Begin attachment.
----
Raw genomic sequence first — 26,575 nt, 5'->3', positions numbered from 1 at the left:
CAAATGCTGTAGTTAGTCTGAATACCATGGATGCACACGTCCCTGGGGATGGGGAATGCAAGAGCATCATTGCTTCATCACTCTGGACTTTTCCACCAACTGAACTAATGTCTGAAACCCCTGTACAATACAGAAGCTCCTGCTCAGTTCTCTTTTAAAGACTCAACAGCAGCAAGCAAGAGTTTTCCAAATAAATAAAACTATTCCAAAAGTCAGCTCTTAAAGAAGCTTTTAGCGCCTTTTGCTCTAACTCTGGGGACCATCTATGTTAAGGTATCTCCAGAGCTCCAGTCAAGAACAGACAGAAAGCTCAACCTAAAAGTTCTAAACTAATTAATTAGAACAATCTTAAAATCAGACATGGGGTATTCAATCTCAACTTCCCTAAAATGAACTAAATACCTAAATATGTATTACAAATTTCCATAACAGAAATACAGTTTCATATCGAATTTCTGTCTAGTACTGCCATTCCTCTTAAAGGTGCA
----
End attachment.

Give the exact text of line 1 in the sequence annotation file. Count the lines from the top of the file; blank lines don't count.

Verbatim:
Raw genomic sequence first — 26,575 nt, 5'->3', positions numbered from 1 at the left: